The earliest record in which Fairford is named is dated AD850, when two hides of land were transferred to the Abbess of the Church of Gloucester. By 1066 it was an established Anglo-Saxon manor with the nobleman Brittric as its lord. He had before the Conquest spurned Matilda, who later married William the Conqueror, and after the invasion she demanded all his lands, and Fairford fell into her ownership. The Doomsday Book of 1088 noted that there were 21 hides of land with 56 villeins, 9 bordars with 30 plow-tillages, a priest and three mills. Speculation continues today as to the location of these mills.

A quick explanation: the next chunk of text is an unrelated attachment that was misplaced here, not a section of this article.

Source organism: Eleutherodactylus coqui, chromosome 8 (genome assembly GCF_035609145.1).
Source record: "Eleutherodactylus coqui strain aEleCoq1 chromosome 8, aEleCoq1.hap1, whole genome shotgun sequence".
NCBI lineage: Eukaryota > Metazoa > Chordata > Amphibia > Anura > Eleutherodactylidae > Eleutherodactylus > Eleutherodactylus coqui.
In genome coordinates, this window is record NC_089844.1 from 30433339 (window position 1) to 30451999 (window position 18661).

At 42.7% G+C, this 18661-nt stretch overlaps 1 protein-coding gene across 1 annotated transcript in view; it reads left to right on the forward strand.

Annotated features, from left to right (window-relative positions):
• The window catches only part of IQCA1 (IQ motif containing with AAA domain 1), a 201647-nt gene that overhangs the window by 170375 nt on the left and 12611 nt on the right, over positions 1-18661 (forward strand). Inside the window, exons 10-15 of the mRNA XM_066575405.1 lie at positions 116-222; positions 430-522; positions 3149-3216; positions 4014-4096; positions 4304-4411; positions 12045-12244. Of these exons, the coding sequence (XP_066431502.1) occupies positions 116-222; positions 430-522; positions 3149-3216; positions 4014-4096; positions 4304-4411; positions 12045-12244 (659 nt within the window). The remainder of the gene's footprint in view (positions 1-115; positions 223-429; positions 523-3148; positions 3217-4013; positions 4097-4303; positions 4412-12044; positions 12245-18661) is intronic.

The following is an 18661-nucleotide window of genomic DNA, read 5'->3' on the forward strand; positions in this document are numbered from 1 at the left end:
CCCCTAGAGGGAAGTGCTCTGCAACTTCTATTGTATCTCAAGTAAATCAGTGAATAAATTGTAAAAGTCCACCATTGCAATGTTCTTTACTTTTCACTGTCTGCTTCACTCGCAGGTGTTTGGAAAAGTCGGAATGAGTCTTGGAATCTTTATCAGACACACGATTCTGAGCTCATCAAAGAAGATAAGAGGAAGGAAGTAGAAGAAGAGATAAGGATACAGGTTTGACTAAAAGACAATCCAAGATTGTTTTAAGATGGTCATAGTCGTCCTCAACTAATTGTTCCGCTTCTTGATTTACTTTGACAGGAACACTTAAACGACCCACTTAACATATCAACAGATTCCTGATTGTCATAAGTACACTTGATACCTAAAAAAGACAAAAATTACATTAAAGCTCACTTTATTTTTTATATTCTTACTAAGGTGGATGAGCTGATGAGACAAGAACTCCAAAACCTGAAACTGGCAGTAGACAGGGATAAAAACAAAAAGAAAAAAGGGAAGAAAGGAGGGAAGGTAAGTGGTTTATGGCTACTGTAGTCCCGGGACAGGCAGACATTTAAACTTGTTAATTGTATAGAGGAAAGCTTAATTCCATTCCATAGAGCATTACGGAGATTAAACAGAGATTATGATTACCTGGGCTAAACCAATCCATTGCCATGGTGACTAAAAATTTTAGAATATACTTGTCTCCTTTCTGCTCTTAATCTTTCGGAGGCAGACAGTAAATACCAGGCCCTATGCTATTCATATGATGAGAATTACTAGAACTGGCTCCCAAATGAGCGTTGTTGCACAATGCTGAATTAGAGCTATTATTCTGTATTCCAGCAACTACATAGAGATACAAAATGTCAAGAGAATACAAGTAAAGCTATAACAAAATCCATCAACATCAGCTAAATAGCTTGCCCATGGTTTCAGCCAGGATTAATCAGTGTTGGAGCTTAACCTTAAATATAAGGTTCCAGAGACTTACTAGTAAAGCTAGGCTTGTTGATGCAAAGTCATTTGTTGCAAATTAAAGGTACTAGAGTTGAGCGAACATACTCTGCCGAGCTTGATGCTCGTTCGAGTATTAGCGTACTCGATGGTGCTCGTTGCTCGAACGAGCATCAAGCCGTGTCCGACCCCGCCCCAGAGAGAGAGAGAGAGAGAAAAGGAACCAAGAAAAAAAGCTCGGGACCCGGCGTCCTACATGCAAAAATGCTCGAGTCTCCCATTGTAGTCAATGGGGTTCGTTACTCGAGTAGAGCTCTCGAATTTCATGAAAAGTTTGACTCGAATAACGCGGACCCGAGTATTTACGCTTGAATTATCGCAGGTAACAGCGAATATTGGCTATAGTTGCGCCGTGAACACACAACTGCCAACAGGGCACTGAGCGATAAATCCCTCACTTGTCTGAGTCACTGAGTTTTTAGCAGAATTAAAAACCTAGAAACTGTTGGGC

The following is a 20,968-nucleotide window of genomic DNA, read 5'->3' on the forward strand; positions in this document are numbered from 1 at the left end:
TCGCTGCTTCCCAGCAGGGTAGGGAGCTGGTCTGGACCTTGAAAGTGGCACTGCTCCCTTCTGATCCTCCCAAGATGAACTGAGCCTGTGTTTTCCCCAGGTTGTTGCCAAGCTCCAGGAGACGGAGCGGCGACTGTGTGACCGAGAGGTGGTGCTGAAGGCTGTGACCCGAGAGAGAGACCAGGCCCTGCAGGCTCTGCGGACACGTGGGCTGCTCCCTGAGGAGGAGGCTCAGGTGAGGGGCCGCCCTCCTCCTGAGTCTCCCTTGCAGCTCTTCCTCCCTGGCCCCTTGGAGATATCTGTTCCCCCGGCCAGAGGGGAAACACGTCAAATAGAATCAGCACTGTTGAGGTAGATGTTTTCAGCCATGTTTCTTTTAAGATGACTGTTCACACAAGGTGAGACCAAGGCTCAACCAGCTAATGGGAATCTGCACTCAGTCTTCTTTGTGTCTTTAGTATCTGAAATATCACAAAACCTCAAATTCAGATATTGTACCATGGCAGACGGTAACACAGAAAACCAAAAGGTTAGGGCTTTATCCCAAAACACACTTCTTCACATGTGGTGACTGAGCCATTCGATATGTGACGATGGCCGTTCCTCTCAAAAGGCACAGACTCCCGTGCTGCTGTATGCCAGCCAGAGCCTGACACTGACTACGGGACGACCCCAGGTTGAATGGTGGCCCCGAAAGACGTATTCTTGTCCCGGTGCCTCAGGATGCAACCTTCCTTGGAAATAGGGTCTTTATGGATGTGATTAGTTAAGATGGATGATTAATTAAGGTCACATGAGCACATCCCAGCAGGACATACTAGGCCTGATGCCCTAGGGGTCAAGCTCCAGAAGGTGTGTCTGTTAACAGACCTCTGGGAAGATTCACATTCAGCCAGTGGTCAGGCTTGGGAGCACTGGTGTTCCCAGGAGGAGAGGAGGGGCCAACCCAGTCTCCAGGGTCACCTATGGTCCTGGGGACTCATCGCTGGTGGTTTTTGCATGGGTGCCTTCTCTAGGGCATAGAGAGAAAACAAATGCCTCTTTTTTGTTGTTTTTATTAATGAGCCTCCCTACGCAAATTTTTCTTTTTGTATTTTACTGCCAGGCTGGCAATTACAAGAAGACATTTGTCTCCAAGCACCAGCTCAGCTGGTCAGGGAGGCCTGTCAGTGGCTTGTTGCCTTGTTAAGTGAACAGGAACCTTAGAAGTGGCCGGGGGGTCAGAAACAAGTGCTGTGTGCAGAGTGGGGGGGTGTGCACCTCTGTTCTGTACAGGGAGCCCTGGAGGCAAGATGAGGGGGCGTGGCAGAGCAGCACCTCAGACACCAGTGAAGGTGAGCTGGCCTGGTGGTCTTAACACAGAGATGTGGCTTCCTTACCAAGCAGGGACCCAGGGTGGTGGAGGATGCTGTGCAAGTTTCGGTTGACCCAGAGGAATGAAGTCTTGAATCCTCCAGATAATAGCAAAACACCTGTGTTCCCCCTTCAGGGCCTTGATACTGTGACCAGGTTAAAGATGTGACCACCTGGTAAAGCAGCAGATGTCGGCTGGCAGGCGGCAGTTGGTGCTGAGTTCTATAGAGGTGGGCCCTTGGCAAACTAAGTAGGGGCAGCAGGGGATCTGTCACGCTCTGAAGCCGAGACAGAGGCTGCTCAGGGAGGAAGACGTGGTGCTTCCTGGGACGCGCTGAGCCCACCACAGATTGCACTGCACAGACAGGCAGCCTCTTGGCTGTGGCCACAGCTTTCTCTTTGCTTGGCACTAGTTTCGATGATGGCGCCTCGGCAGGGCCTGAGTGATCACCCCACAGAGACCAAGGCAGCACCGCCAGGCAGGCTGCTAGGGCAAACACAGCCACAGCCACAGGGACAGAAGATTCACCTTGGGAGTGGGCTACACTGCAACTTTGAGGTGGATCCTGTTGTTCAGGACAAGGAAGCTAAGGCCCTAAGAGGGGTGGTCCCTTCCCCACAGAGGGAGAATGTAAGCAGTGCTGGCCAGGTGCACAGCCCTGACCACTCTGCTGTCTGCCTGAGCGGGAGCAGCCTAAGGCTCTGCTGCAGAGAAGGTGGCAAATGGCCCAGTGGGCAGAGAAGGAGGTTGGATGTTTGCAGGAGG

A market was started in Fairford in 1135. A corn market was well established by 1260 and by 1287 there were three annual fairs. Charles II granted a revised charter in 1671. In the early years of the 20th century the cattle market was large, filling the Market Place and the High Street, further animals being penned in a nearby street called The Croft. However, by the mid 1930s it had declined and came to an end. Today there is a weekly traders’ market, restarted in 1986.
The one building for which Fairford is famed both in the UK and abroad is its church. Whilst it is a fine example of the Late Perpendicular style, which has not been subject to extension, modernisation, alteration or ‘improvement’, it is unique in England for its complete set of medieval stained-glass windows.